Multiple lots of pistachios have been recalled because they may be contaminated with Salmonella, posing a potential risk of food poisoning infections.
An ARO and Treasured Harvest Pistachio recall was announced on July 10, after the manufacturer became aware the nuts may be contaminated with salmonella and took the action as a precautionary measure.
Although no illnesses have been reported to date and contamination has not been detected in the finished products, salmonella infections may pose a serious health risk for young children, who the product is primarily marketed for, as well as the elderly and those with a weaker immune system.
The recall consists of Treasured Harvest Roasted & Salted Pistachios packaged in 6 oz. clear plastic cups with lot numbers 123050, 123140, 123320, 123450, 123360, 130150, 130240, 130350; 12 oz. clear bags with lot number 130290; and 28 oz. clear plastic trays with lot numbers 123100, 122960, and 123040.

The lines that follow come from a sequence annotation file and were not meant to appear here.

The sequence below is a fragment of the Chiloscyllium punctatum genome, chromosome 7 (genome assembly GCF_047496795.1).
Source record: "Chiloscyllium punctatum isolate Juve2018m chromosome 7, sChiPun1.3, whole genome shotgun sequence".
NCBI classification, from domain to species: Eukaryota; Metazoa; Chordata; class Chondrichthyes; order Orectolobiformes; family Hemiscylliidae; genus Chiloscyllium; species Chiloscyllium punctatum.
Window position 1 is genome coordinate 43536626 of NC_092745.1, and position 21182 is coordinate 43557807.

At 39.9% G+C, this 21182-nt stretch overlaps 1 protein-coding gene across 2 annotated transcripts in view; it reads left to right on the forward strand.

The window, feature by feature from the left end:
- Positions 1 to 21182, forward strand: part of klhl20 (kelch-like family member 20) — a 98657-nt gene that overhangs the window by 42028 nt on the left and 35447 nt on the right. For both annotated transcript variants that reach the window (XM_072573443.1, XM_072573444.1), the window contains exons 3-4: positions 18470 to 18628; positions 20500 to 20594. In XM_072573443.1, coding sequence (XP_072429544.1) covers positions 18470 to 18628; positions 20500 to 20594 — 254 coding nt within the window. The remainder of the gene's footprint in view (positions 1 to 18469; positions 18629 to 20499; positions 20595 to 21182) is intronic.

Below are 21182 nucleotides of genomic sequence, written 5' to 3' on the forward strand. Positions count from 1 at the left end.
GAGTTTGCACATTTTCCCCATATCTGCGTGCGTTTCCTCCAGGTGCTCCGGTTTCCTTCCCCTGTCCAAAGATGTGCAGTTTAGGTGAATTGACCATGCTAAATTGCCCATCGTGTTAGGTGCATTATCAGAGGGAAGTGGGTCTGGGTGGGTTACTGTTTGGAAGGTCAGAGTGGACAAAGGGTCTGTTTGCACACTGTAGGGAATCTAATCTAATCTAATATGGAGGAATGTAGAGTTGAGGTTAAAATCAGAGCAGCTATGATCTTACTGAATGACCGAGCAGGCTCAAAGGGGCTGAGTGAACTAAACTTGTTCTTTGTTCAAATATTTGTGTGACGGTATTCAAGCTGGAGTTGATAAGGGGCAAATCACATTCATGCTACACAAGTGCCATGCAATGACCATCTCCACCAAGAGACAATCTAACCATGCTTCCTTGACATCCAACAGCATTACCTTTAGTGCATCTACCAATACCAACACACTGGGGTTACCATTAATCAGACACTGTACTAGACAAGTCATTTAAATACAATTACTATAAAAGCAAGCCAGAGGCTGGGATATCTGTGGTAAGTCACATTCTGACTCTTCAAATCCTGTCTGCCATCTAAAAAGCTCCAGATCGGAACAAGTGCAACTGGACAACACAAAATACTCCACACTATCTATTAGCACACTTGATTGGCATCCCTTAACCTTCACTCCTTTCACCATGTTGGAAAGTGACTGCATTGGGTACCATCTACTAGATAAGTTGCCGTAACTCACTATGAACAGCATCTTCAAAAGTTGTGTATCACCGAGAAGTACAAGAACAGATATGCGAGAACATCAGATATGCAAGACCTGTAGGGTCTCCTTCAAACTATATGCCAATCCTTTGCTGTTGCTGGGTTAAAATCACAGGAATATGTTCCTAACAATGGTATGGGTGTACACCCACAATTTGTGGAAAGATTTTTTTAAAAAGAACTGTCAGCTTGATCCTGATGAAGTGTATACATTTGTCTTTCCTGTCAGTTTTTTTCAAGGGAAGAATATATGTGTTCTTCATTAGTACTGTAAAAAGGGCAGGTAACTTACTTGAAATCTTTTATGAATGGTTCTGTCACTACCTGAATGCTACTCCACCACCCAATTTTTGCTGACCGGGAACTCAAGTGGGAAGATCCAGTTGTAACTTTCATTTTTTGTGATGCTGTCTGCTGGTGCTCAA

The recalled lots of pistachios were manufactured by Western Mixers Produce & Nut Company of Los Angeles, California and distributed throughout California, Nevada, Ohio and Utah to various retail stores, distributors, and mail by orders from October 17, 2012 through April 29, 2013.
Symptoms of salmonella poisoning usually consist of fever, diarrhea, nausea, vomiting, and abdominal pain. While these symptoms typically resolve in a few days for healthy individuals, if the bacteria enters the blood stream, it can cause more severe side effects such as infected aneurysms, endocarditis, and arthritis that may lead to severe adverse health consequences or even death.
The FDA and the manufacturers recommend that consumers with recalled lots of pistachios dispose of them or return them to their place of purchase for a full refund. Consumers with questions may also contact Western Mixers Produce & Nuts Inc. at 1-877-230-8449.
In 2009, a massive pistachio nut recall was issued by Setton Pistachio of Terra Bella, Inc., which affected nearly 80 products sold under 21 brand names, including Frito-Lay, Fisher, Planters and Kraft. That company allegedly kept selling pistachios for six months after it discovered the potential for contamination.